The Employees by Olga Ravn, Translated by Martin Aitken


Shortlisted for the International Booker prize, The Employees reshuffles a sci-fi voyage into a riotously original existential nightmare.

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Our Bookseller says:

Olga Ravn’s The Employees was inspired by an art installation, Lea Gulditte Hestelund’s “Consumed Future Spewed Up as Present.” Suitably, this blackly comical sci-fi is filled to the brim with sensuous prose describing mysterious “objects” found while mining resources on a freshly discovered planet. Considering that The Employees is structured as a series of HR paperwork, that’s no mean feet! The interviews with crew members never fail to fascinate, with Ravn introducing new wonders on every page: come for the android revolution, stay for the emotional deep-dive into how capitalism’s cult of productivity impacts what it means to be human. – Terry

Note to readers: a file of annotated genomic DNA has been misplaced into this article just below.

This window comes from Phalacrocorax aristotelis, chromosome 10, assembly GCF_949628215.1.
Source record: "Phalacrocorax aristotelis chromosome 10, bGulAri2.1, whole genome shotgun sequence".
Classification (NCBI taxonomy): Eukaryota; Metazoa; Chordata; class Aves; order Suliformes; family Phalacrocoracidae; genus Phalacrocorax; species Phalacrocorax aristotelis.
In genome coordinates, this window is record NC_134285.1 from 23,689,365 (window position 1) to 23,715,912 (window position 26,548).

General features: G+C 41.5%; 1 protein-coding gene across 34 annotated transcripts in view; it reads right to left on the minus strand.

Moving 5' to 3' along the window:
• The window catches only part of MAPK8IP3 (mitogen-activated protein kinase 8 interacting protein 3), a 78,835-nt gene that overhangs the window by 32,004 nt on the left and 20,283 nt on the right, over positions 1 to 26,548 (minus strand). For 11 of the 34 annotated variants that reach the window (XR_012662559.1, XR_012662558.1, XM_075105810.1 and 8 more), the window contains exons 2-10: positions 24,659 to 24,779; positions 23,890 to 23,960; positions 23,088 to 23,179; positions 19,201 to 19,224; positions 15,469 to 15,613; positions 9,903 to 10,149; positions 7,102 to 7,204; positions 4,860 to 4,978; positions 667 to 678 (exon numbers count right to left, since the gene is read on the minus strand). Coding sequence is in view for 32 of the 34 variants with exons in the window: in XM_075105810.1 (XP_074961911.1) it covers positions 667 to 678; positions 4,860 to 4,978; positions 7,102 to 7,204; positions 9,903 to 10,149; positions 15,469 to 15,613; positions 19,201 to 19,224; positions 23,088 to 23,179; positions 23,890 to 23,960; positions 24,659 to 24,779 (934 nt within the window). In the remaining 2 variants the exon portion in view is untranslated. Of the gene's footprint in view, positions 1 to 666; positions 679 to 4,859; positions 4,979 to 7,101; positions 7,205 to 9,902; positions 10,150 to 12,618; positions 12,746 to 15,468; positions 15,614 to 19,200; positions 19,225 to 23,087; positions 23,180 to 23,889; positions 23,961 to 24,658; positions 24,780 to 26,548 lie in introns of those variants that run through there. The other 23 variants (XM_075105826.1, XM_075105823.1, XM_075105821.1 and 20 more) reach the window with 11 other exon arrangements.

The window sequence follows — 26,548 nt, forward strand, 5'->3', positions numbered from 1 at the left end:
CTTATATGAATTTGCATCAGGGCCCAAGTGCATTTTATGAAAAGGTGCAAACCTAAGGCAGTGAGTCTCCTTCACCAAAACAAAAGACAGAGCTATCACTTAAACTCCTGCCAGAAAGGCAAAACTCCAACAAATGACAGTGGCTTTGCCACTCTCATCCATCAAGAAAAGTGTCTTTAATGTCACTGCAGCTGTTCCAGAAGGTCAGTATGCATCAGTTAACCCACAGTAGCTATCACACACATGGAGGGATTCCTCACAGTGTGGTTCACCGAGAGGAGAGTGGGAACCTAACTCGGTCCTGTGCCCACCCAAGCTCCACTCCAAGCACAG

Funny and doom-drenched, The Employees chronicles the fate of the Six-Thousand Ship. The human and humanoid crew members complain about their daily tasks in a series of staff reports and memos. When the ship takes on a number of strange objects from the planet New Discovery, the crew becomes strangely and deeply attached to them, even as tensions boil toward mutiny, especially among the humanoids.

Olga Ravn’s prose is chilling, crackling, exhilarating, and foreboding. The Employees probes into what makes us human, while delivering a hilariously stinging critique of life governed by the logic of productivity.

The Employees by Olga Ravn, Translated by Martin Aitken